Chinese opting for ‘self-isolation’ to prevent risk of coronavirus in Ireland

‘This is a battle between human beings and the virus, not nationalities’

Dr Li Tao: advises people not to wear face masks in public because there are “zero cases in Ireland” and it “causes panic”.

Dr Li Tao: advises people not to wear face masks in public because there are “zero cases in Ireland” and it “causes panic”.

 

Chinese families across Ireland are voluntarily placing themselves in “self-isolation” for two weeks following trips to China to avoid any risk of the coronavirus spreading to this country.

Ann*, who returned to Ireland last weekend after visiting family in China, arranged to work from home for a fortnight before flying back.

“Even though the chances were low, I didn’t want to create a risk for friends or colleagues. I knew the embassy had suggested you quarantine yourself for two weeks. I want to make sure I’m a responsible citizen and show respect to the society where I live.”

Fifteen suspected cases of coronavirus have occurred in Ireland but there have been no confirmed cases of the disease so far. The virus originated in the city of Wuhan in China and has led to more than 630 deaths and more than 31,000 recorded infections since January.

While in China, Ann tried not to leave home too often or travel unnecessarily. “The Chinese new year is like Christmas here, it’s very quiet. There is a tradition for people to visit their relatives but because of the outbreak the government suggested people use webchat and video calls instead.”

Those who need to move around face regular temperature checks along motorways, at train stations and in airports by Chinese health officials, she said.

Ann says Irish friends have been very supportive since her return. However, racism towards “anyone with an Asian face” has noticeably increased since the outbreak was announced, she says, adding that claims the virus is caused by Chinese cuisine are particularly offensive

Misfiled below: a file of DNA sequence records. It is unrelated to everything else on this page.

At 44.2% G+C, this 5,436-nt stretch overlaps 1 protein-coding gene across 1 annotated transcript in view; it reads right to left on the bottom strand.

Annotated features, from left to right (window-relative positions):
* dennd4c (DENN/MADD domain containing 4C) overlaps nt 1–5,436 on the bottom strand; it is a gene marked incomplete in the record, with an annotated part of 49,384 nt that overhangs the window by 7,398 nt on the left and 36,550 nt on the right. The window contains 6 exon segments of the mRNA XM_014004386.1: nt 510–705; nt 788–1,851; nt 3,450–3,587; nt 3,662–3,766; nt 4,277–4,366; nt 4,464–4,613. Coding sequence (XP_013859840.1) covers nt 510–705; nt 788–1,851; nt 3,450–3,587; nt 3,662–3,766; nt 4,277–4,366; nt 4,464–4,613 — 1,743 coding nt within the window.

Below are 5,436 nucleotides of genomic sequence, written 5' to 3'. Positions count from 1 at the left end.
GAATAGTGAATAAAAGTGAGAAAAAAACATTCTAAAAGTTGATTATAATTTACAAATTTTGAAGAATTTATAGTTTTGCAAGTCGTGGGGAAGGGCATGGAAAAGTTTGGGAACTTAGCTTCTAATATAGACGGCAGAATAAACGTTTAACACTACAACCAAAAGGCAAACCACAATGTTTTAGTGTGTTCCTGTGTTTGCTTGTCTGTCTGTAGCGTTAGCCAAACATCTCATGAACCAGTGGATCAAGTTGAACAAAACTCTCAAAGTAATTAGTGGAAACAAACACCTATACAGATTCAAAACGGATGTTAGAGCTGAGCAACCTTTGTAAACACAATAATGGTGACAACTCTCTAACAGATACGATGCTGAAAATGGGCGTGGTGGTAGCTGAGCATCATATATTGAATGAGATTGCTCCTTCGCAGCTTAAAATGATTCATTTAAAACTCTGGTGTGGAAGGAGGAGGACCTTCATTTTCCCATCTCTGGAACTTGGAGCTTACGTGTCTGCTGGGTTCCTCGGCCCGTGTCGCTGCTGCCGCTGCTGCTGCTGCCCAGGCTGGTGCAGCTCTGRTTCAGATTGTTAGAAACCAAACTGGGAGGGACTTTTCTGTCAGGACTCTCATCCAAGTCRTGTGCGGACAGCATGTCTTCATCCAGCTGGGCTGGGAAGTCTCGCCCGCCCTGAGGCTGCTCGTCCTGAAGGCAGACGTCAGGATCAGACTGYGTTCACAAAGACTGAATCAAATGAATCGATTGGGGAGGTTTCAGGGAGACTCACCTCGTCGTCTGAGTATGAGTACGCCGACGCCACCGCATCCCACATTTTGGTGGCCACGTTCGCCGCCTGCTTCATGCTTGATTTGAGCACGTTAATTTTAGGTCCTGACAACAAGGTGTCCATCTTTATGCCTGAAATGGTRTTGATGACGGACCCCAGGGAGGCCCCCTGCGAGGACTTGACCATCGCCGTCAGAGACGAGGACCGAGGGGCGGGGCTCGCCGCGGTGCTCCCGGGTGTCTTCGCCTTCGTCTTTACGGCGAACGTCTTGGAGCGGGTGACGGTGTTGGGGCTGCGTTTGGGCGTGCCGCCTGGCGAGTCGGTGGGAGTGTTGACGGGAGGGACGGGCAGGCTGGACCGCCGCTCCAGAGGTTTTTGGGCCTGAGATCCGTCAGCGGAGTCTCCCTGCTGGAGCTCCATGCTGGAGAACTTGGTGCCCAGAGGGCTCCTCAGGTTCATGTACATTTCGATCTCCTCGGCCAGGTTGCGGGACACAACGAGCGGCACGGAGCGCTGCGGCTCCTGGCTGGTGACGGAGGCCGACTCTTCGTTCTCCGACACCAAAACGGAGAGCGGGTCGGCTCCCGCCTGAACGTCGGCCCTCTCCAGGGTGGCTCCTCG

“The Chinese diet has existed for over 5,000 years. Saying that the coronavirus is caused by the Chinese diet is misleading and causing a lot of unnecessary anxiety. It leads to blame and alienation.

Abusive comments

“No virus is unique to any single person or society. This is a battle between human beings and the virus, not nationalities. Nobody should be using this to target people from another nation.”

Another Chinese woman, who prefers not to be named, has imposed a seven-day quarantine on herself and her family after returning from Shanghai last week. Most employers are now requesting a doctor’s certificate before those who have travelled from China return to work, she says.

Chinese families in Ireland who have chosen to self-quarantine and are keeping in touch through social media say abuse towards members of the Chinese community has risen.

“You hear of kids coming home upset because other kids were shouting at them about the coronavirus,” she told The Irish Times, adding that she herself was shouted at by a man on the street this week. “It’s definitely putting a lot of pressure on the Chinese community but I wouldn’t say it’s necessarily racism. It’s just people are genuinely fearful.”

Some members of the Chinese community who are not in isolation are fundraising to support hospitals back in China. The Love Actually Charity – which is based in Ireland – recently raised €16,000 to purchase thousands of face masks, medical gloves and protective gowns.

The Department of Justice has also extended a number of visas for family members who travelled to Ireland before the virus outbreak, a move all interviewees for this article say is much appreciated by the Chinese community.

‘Deeply hurtful’

Ling, who prefers not to give her surname, says while most Irish media have been respectful in reporting the virus, some tabloids have sensationalised the health emergency. A recent headline which warned of a “China virus at Dublin Airport” was “deeply hurtful” to the Chinese community, she says.

“It’s not the China virus, it’s the coronavirus. I understand that it’s from China but the crazy cow disease was never an English or Irish disease. We live here as Chinese but we’re part of Irish society. We don’t want the virus here either.”

The Chinese language school where Ling’s children attend classes on a Saturday has also been closed as a precaution, while anyone experiencing flu-like symptoms has been advised to register with the embassy, she said.

Dr Li Tao, a qualified medical doctor and practitioner of acupuncture and traditional Chinese medicine in Dublin, has received text messages from concerned patients but says she has not needed to send anyone to hospital yet.

She is advising patients not to wear face masks in public because there are “zero cases in Ireland” and it “causes panic”. People should just eat healthily, take exercise, wear warm clothes in the cold weather and wash their hands – all the normal precautions one should take to stay healthy, she says.

Dr Tao has noticed some online racist commentary towards members of the Chinese community but does not believe this behaviour is representative of general Irish society. “These are just individuals, they don’t represent the Irish people. We rarely encounter racism working here.”

*Requested that pseudonym be used given nature of article

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